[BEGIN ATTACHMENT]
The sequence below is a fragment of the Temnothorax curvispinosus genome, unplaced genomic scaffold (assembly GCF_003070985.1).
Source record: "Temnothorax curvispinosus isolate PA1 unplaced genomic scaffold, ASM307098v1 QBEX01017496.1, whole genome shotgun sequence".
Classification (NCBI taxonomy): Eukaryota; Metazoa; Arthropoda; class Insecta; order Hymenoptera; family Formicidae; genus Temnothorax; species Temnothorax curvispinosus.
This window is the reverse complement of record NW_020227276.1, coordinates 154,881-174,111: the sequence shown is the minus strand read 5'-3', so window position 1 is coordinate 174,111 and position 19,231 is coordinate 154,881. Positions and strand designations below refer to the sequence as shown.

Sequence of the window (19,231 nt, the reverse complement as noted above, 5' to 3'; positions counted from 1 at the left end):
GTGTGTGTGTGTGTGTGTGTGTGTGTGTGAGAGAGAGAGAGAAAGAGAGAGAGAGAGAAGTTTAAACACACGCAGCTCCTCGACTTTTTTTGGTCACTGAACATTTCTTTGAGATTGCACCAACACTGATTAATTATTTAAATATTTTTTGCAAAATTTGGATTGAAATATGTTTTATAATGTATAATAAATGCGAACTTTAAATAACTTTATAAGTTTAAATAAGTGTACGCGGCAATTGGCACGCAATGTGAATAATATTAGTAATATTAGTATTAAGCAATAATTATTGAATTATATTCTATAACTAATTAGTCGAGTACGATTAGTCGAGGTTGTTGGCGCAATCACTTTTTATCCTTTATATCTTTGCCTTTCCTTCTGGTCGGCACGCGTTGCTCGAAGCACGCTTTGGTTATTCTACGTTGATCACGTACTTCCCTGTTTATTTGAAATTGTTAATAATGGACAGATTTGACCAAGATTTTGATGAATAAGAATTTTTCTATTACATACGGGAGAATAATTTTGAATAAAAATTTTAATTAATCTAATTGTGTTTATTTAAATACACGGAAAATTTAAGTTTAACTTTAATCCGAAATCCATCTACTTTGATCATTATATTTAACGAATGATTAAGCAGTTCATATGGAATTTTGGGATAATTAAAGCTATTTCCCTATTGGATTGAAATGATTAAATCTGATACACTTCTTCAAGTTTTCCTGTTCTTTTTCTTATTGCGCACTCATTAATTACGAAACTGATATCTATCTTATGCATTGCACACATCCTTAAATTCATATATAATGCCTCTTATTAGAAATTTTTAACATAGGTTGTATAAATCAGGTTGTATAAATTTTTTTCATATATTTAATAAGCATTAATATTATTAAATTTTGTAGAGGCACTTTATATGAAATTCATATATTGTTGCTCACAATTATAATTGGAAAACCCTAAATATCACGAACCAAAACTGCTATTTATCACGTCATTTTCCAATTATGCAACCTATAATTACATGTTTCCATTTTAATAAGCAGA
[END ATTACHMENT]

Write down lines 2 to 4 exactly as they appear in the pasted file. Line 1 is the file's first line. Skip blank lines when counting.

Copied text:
Source record: "Temnothorax curvispinosus isolate PA1 unplaced genomic scaffold, ASM307098v1 QBEX01017496.1, whole genome shotgun sequence".
Classification (NCBI taxonomy): Eukaryota; Metazoa; Arthropoda; class Insecta; order Hymenoptera; family Formicidae; genus Temnothorax; species Temnothorax curvispinosus.
This window is the reverse complement of record NW_020227276.1, coordinates 154,881-174,111: the sequence shown is the minus strand read 5'-3', so window position 1 is coordinate 174,111 and position 19,231 is coordinate 154,881. Positions and strand designations below refer to the sequence as shown.